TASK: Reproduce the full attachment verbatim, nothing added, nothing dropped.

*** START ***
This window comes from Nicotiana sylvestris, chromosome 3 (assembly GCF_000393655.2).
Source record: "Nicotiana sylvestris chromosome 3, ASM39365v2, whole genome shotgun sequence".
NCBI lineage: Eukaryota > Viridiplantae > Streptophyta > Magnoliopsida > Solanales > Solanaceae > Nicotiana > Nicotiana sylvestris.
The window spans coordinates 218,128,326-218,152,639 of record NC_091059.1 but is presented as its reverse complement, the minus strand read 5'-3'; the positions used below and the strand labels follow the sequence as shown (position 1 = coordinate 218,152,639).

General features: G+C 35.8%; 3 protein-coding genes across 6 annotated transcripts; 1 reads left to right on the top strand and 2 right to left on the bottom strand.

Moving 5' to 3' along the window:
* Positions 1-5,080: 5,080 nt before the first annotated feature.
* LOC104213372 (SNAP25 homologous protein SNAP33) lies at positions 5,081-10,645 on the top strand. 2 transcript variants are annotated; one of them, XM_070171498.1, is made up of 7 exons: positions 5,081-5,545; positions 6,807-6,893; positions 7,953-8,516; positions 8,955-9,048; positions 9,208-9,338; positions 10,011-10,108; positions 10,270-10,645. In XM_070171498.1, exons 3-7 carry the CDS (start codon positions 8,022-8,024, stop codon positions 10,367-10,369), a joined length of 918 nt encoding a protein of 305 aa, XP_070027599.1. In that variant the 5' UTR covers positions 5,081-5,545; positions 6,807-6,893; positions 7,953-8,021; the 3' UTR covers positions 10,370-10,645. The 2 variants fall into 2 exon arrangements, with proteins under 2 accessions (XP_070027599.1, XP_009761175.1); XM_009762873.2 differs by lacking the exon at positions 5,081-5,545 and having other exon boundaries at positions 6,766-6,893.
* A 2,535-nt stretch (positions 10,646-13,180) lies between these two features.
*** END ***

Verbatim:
This window comes from Nicotiana sylvestris, chromosome 3 (assembly GCF_000393655.2).
Source record: "Nicotiana sylvestris chromosome 3, ASM39365v2, whole genome shotgun sequence".
NCBI lineage: Eukaryota > Viridiplantae > Streptophyta > Magnoliopsida > Solanales > Solanaceae > Nicotiana > Nicotiana sylvestris.
The window spans coordinates 218,128,326-218,152,639 of record NC_091059.1 but is presented as its reverse complement, the minus strand read 5'-3'; the positions used below and the strand labels follow the sequence as shown (position 1 = coordinate 218,152,639).

General features: G+C 35.8%; 3 protein-coding genes across 6 annotated transcripts; 1 reads left to right on the top strand and 2 right to left on the bottom strand.

Moving 5' to 3' along the window:
* Positions 1-5,080: 5,080 nt before the first annotated feature.
* LOC104213372 (SNAP25 homologous protein SNAP33) lies at positions 5,081-10,645 on the top strand. 2 transcript variants are annotated; one of them, XM_070171498.1, is made up of 7 exons: positions 5,081-5,545; positions 6,807-6,893; positions 7,953-8,516; positions 8,955-9,048; positions 9,208-9,338; positions 10,011-10,108; positions 10,270-10,645. In XM_070171498.1, exons 3-7 carry the CDS (start codon positions 8,022-8,024, stop codon positions 10,367-10,369), a joined length of 918 nt encoding a protein of 305 aa, XP_070027599.1. In that variant the 5' UTR covers positions 5,081-5,545; positions 6,807-6,893; positions 7,953-8,021; the 3' UTR covers positions 10,370-10,645. The 2 variants fall into 2 exon arrangements, with proteins under 2 accessions (XP_070027599.1, XP_009761175.1); XM_009762873.2 differs by lacking the exon at positions 5,081-5,545 and having other exon boundaries at positions 6,766-6,893.
* A 2,535-nt stretch (positions 10,646-13,180) lies between these two features.